20. Well at least Mike in Texas has managed to derail the discussion before it could be determined that the only thing wrong with the Texas textbook commission’s actions were that they didn’t comport with the opinions of those who would have biased the books differently if only they were in charge.

  21. SuperSub says:

    Mike in Texas –
    My apologies, got you mixed up with the other Mike.

  22. Richard Aubrey says:

    Mike in Texas.
    FDR got slammed pretty good for Pearl Harbor, no? No? I thought bad things were always the president’s fault.
    Truman got blindsided twice in Korea. His fault?

  23. Supersub,

    No problem.

    Allen, do you REALLY believe the Moral Majority is more important than Thomas Jefferson? If you want to get back on topic then let’s debate what the Texas BOE has deemed important.

    One man’s religion is another man’s tyranny, not sure who said it first but you should actually check out what the new stadards are.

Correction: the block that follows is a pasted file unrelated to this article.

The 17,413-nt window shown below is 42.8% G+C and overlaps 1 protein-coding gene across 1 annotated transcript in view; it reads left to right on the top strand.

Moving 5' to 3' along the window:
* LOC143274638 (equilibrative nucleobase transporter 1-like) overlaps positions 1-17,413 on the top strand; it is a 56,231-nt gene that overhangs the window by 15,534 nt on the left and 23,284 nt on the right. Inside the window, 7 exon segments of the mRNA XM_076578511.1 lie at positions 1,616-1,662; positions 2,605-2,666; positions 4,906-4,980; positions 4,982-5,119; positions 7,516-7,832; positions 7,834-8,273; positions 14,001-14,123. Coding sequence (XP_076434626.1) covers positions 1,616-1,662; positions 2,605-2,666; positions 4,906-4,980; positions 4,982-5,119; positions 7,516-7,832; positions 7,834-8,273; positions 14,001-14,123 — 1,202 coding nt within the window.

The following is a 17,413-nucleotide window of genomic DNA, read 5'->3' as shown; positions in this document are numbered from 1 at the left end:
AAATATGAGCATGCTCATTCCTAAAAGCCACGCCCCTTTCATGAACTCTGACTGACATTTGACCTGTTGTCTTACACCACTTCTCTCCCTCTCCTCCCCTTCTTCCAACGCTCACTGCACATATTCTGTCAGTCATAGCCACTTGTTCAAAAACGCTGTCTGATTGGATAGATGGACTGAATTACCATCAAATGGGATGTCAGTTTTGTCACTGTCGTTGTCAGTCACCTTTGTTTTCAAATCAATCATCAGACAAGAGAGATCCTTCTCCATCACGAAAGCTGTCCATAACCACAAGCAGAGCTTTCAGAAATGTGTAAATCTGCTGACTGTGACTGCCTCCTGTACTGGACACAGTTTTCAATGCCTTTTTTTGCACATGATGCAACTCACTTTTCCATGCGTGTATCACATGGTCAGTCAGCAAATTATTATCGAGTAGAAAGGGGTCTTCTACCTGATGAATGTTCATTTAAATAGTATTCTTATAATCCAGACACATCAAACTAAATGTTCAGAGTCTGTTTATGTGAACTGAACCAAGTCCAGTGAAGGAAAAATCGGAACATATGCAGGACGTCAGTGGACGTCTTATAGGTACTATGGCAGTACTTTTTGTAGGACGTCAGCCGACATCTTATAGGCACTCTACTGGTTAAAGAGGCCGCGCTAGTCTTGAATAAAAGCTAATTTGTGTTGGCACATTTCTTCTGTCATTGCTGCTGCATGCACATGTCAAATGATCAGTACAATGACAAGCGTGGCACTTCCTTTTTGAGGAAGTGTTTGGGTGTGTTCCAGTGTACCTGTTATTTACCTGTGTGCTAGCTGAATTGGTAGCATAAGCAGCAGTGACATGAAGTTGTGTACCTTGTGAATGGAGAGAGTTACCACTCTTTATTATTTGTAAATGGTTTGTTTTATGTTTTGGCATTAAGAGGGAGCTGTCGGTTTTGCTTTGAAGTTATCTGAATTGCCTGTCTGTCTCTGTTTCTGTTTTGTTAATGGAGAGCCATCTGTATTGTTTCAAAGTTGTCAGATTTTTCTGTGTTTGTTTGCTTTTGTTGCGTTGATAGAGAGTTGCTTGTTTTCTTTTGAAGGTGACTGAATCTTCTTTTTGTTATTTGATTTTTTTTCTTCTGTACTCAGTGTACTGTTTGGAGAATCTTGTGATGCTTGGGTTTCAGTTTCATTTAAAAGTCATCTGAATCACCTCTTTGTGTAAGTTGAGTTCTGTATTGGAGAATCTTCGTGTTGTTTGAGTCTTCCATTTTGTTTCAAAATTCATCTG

24. Supersub,

    The reason we invaded Iraq was b/c of the “weapons of mass destruction”. There were none. Where is the accountability for that event?

  25. Richard Aubrey says:

    MikeIn Texas–not that real Texans are thrilled.

    The invasion of Iraq was for a number of reasons. You’ll recall–not being pleased that others recall–that Bush was reproached for not being able to make up his mind amongst all the reasons.
    Yup. Everybody knows better.
    According to the Kay and Duelfer reports, at the very least, SH was on the point of reconstituting his programs, having the human capital, some dual use facilities, tons of yellow cake, and anticipating the end of the sanctions. Oceans of money.